Carl Icahn questions ethics of eBay board members
Investor Carl Icahn now holds 17% of eBay’s stock, and is protesting to fellow stockholders about what he feels is unethical and harmful activity by three members of the eBay board.
One of them is Netscape founder Marc Andreessen, who Icahn alleges took advantage of his insider knowledge as an eBay board member to reap billions of dollars in deals with former eBay subsididiaries Skype and Kynetic.
Icahn concludes his open letter with a call to separate eBay and its subsidiary, PayPal, into independent companies, saying the division would benefit both firms.
Dear Fellow eBay Stockholders,
We have recently accumulated a significant position in eBay’s common stock because we believe there is great long-term value in the business. However, after diligently researching this company we have discovered multiple lapses in corporate governance. These include certain material conflicts of interest, which we believe could put the future of our company in peril. We have found ourselves in many troubling situations over the years, but the complete disregard for accountability at eBay is the most blatant we have ever seen. Indeed, for the first time in our long history, we have encountered a situation where we believe we should not even have to run a proxy fight to change the board composition. Rather, we believe that in any sane business environment these directors would simply resign immediately from the eBay Board, either out of pure decency or sheer embarrassment at the public exposure of the extent of their self-serving activities.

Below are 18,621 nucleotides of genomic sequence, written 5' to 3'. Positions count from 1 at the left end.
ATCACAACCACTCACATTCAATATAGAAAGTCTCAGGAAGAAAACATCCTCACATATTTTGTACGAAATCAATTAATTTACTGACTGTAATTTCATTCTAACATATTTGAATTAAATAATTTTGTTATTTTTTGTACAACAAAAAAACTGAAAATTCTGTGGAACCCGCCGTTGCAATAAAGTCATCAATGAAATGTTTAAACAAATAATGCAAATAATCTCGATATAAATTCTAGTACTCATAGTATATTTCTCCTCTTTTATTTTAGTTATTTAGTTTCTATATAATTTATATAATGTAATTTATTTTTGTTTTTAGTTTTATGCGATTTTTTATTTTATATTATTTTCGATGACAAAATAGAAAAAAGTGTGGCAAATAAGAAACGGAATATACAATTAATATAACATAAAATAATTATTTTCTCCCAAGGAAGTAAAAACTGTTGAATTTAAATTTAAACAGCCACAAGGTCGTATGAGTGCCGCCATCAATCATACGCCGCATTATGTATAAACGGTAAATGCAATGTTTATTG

How is it possible for the current board to engage in any meaningful discussions about long-term stockholder value while: (1) at least two board members are directly competing with eBay, (2) one board member is demanding eBay cease hiring the most talented employees, (3) another board member is routinely funding competitors while buying companies from eBay and reaping significant personal riches, (4) at least two board members appear to have put their own financial gain in ongoing conflict with their fiduciary responsibilities to stockholders and (5) the CEO seems to be completely asleep or, even worse, either naive or willfully blind to these grave lapses of accountability and stockholder value destruction?
More details at Forbes forbes.com